When discussing the nature of the fund in question, Nixon denies that any of the money was used immorally and declares that he is “proud” that none of the contributors to his fund have ever asked him to spend his vote in any way other than that which his “own conscience would dictate” (153). This is important because, as Jones argues, an authentic person “is not ashamed of [their] values and feels no need to misrepresent them” (490).
By expressing his pride in his ability to act according to his moral compass, Nixon demonstrates this vital quality of authenticity. Furthermore, Nixon’s explanation of the fund’s purpose is based on his own moral values, as he notes that the only reason he sought and accepted this gift money is that he “felt” that taxpayers should not be financing “items which are…primarily political business” (152). According to this reasoning, Nixon’s actions are directed by his moral compass.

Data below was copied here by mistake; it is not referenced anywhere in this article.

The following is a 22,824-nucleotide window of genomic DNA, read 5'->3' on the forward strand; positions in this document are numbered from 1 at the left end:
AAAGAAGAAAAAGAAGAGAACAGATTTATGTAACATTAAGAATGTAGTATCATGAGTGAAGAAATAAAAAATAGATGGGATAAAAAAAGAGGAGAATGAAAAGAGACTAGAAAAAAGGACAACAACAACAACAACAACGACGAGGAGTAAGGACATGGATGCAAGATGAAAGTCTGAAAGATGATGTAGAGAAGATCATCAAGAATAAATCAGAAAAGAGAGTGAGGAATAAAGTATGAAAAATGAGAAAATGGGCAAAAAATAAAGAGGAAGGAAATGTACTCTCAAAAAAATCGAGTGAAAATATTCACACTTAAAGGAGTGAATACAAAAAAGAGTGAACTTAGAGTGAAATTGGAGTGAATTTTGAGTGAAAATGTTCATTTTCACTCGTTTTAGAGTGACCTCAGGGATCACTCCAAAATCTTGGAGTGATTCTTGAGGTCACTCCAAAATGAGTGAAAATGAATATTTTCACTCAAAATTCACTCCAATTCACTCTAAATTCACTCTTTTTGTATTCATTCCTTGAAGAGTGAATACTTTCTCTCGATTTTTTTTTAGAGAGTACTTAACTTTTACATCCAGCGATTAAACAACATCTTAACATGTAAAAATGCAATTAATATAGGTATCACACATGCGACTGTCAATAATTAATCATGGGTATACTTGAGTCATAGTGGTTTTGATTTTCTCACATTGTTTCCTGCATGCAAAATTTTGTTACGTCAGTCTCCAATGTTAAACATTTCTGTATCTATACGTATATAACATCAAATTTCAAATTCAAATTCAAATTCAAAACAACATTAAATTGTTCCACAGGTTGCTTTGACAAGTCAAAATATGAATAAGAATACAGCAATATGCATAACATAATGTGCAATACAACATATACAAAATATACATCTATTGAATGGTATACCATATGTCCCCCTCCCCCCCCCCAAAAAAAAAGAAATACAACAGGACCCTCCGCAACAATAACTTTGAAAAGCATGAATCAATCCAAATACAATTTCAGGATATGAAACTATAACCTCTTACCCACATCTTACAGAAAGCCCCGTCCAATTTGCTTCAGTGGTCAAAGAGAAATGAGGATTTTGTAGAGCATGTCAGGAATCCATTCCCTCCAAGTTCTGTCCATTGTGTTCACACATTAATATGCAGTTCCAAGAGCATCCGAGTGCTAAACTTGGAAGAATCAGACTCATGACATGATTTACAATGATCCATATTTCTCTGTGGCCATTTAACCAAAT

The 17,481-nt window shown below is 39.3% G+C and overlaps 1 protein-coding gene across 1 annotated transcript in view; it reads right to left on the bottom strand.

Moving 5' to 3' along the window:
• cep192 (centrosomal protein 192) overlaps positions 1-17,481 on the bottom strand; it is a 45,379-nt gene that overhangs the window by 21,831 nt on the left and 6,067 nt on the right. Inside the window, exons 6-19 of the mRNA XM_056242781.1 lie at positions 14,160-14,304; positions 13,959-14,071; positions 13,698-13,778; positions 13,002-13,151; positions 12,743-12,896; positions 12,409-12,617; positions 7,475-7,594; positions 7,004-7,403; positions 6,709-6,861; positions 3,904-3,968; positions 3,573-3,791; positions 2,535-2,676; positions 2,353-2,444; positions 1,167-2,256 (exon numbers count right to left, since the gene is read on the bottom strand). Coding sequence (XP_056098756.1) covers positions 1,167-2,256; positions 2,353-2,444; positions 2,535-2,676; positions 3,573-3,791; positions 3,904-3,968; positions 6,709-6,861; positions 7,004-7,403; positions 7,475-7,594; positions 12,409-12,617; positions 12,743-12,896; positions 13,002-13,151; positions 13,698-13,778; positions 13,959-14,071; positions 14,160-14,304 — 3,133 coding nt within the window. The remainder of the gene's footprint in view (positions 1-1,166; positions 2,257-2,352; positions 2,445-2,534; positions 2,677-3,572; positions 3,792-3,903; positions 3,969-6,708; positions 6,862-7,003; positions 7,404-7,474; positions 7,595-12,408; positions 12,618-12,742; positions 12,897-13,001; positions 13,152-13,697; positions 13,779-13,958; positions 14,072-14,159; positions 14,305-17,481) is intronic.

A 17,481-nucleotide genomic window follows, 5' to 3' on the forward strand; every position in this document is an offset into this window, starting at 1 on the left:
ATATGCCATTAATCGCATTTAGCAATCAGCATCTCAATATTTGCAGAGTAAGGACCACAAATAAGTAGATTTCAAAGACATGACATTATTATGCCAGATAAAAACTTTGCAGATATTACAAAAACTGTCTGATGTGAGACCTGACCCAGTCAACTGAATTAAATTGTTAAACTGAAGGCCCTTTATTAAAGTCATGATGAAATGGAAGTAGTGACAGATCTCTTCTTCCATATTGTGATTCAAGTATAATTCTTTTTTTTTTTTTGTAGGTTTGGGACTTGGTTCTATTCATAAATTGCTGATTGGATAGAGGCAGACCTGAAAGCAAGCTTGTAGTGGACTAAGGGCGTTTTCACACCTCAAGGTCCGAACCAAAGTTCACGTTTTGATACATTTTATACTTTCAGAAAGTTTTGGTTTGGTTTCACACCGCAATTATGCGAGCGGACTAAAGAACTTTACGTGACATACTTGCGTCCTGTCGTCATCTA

As Nixon asserts, he did not accept this gift money for personal reasons but because he did not feel that taxpayers should be required to finance his Vice Presidential campaign. Therefore, the fund in question only exists to ease the burden on the good taxpayers of America and is indeed morally justified. In this way, Nixon again demonstrates his unfaltering commitment to his moral values, further supporting his authentic persona.
In order to solidify this persona in the eyes of his audience, Nixon creates a contrast between himself, who can be understood as authentic, and his opponents, who should be understood as inauthentic. When discussing his opponents, Mr. Sparkman (152) and Mr. Stevenson (155), Nixon highlights their dishonesty by exposing their wrongdoings.
Nixon exposes Mr. Sparkman for having his wife on the Senate payroll, asserting that “it just didn’t feel right” for him to put his own wife, Pat, on the Senate payroll (152). Interestingly, Nixon never explicitly denounces Mr. Sparkman for doing this. He only asserts that his own actions were morally right. If Nixon did the right thing and Mr. Sparkman did the opposite, it must follow that Mr. Sparkman did the wrong thing.